“The key to doing that is getting the right people in front of the right constituencies,” he said.
Decriminalization advocates have made remarkable progress over the past two years. Last month Seattle embraced the decriminalization of psilocybin and other plant-based psychoactive drugs, and Michigan and several other cities across the country are poised to do the same.
State Senator Scott Wiener, a San Francisco Democrat who sponsored California’s psilocybin measure, said he had been surprised by how readily some opponents changed their minds. “Veterans are very, very compelling messengers,” he said.
But as psychedelics have gained acceptance among mental health professionals, even enthusiastic supporters of decriminalization acknowledge the potential perils of doing so without adequate regulation or professional guidance. Overdoses are rare, and the compounds are not considered addictive, but experts stress the importance of chaperoned drug trips given anecdotal reports about adverse reactions among people with serious disorders like schizophrenia.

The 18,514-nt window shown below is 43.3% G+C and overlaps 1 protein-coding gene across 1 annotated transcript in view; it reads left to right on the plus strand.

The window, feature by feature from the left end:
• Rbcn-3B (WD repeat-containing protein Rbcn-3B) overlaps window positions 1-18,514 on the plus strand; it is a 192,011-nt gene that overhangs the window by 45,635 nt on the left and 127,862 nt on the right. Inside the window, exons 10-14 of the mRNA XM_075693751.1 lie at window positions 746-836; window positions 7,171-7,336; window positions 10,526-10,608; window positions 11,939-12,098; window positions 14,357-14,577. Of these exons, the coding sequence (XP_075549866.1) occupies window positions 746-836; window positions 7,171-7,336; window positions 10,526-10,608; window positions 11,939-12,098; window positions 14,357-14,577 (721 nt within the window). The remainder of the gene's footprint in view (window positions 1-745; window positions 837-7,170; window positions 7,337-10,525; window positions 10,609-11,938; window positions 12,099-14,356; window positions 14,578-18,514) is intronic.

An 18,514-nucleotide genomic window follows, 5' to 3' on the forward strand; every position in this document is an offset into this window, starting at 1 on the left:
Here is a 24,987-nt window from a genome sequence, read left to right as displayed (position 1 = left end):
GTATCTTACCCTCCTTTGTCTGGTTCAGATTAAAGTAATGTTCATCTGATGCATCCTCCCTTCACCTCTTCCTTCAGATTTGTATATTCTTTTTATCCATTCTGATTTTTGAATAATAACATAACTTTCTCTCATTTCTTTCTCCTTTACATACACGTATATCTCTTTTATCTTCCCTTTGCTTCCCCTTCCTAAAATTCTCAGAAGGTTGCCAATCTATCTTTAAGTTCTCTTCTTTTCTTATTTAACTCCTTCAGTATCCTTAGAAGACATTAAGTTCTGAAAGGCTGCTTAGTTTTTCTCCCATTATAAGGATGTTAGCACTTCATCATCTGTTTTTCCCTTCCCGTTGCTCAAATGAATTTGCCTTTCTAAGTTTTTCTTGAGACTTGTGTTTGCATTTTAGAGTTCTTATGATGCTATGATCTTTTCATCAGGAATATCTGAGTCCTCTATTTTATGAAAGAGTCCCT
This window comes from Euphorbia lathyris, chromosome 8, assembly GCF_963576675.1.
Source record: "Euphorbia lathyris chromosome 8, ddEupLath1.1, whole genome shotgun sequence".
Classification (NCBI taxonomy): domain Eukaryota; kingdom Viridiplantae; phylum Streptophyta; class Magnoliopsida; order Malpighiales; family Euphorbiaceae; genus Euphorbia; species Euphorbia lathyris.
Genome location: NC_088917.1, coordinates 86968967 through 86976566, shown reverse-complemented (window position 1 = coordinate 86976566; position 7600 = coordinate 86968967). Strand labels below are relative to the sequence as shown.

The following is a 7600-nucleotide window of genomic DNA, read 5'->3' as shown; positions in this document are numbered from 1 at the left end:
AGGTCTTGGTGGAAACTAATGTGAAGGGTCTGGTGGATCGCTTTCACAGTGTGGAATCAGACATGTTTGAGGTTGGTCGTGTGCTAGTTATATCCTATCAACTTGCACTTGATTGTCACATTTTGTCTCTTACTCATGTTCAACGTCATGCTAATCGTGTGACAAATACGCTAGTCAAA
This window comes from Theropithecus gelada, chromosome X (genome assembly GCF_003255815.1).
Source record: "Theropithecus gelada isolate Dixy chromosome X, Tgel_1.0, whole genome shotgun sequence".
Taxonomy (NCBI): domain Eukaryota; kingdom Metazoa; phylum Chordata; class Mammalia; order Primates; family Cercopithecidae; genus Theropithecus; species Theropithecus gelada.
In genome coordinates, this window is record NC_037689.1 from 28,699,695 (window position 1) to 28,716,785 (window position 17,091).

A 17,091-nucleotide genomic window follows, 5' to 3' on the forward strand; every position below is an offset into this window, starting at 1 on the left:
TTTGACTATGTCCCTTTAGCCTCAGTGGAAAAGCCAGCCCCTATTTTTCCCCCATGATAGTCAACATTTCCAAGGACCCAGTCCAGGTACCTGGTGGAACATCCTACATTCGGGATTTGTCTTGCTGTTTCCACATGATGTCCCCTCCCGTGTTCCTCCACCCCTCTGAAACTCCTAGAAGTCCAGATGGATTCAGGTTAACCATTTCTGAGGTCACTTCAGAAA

At first glance, former military personnel might seem unlikely champions for illegal, mind-altering drugs that many Americans associate with the countercultural peaceniks of the 1960s and 1970s. But veterans have become powerful emissaries for psychedelics across the political spectrum.
Juliana Mercer, a Marine Corps veteran from San Diego who helps connect former service members to psychedelic therapies, says her lobbying efforts are especially useful with Republican legislators who often harbor antidrug attitudes but hold veterans in high esteem.
“It helps that I’m not some stereotypical hippie doing LSD for fun,” she said. “But I think our voices are impactful because we’ve put our lives on the line for our country, and after 20 years of war, we need help healing because nothing has worked so far.”
Recent converts include Rick Perry, the former Republican governor of Texas, who earlier this year returned to the State Capitol to join Democratic lawmakers promoting a bill to authorize the clinical study of psilocybin. The bill passed both legislative chambers in June, and became law.
Source: NY Times